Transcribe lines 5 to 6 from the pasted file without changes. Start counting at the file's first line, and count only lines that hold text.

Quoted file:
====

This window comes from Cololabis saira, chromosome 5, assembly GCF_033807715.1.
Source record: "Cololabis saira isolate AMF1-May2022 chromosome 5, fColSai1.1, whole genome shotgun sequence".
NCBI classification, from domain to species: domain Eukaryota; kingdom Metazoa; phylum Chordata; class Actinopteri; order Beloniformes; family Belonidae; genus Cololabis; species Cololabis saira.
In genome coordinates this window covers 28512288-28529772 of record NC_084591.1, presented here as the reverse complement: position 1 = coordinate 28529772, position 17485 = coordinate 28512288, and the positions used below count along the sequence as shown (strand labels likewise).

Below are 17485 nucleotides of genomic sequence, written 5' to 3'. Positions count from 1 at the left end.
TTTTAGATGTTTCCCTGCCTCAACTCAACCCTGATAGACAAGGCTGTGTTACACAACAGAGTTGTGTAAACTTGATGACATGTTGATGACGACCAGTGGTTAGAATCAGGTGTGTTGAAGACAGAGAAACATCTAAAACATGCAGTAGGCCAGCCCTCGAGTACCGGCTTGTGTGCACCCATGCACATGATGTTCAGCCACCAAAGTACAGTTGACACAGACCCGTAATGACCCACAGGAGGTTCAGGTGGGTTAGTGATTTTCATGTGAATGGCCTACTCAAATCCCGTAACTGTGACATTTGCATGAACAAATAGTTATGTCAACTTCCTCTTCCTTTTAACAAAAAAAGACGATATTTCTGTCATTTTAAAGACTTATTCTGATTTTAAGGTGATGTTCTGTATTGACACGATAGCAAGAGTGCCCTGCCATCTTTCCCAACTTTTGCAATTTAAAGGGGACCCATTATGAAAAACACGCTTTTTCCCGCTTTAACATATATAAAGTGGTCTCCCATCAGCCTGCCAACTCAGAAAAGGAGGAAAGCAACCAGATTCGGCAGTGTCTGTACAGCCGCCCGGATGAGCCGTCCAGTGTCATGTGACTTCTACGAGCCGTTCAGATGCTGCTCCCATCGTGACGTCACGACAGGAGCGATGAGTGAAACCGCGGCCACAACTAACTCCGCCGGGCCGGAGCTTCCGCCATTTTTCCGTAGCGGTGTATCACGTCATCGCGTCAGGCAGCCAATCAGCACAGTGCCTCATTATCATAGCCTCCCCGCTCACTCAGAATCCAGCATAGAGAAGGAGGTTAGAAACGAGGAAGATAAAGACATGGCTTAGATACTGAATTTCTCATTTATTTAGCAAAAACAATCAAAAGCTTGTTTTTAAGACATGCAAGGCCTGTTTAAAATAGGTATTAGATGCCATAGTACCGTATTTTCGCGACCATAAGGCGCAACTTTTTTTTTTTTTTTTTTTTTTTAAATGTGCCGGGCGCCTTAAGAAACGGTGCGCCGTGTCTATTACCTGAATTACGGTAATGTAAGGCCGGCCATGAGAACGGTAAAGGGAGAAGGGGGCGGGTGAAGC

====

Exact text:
Below are 17485 nucleotides of genomic sequence, written 5' to 3'. Positions count from 1 at the left end.
TTTTAGATGTTTCCCTGCCTCAACTCAACCCTGATAGACAAGGCTGTGTTACACAACAGAGTTGTGTAAACTTGATGACATGTTGATGACGACCAGTGGTTAGAATCAGGTGTGTTGAAGACAGAGAAACATCTAAAACATGCAGTAGGCCAGCCCTCGAGTACCGGCTTGTGTGCACCCATGCACATGATGTTCAGCCACCAAAGTACAGTTGACACAGACCCGTAATGACCCACAGGAGGTTCAGGTGGGTTAGTGATTTTCATGTGAATGGCCTACTCAAATCCCGTAACTGTGACATTTGCATGAACAAATAGTTATGTCAACTTCCTCTTCCTTTTAACAAAAAAAGACGATATTTCTGTCATTTTAAAGACTTATTCTGATTTTAAGGTGATGTTCTGTATTGACACGATAGCAAGAGTGCCCTGCCATCTTTCCCAACTTTTGCAATTTAAAGGGGACCCATTATGAAAAACACGCTTTTTCCCGCTTTAACATATATAAAGTGGTCTCCCATCAGCCTGCCAACTCAGAAAAGGAGGAAAGCAACCAGATTCGGCAGTGTCTGTACAGCCGCCCGGATGAGCCGTCCAGTGTCATGTGACTTCTACGAGCCGTTCAGATGCTGCTCCCATCGTGACGTCACGACAGGAGCGATGAGTGAAACCGCGGCCACAACTAACTCCGCCGGGCCGGAGCTTCCGCCATTTTTCCGTAGCGGTGTATCACGTCATCGCGTCAGGCAGCCAATCAGCACAGTGCCTCATTATCATAGCCTCCCCGCTCACTCAGAATCCAGCATAGAGAAGGAGGTTAGAAACGAGGAAGATAAAGACATGGCTTAGATACTGAATTTCTCATTTATTTAGCAAAAACAATCAAAAGCTTGTTTTTAAGACATGCAAGGCCTGTTTAAAATAGGTATTAGATGCCATAGTACCGTATTTTCGCGACCATAAGGCGCAACTTTTTTTTTTTTTTTTTTTTTTTAAATGTGCCGGGCGCCTTAAGAAACGGTGCGCCGTGTCTATTACCTGAATTACGGTAATGTAAGGCCGGCCATGAGAACGGTAAAGGGAGAAGGGGGCGGGTGAAGC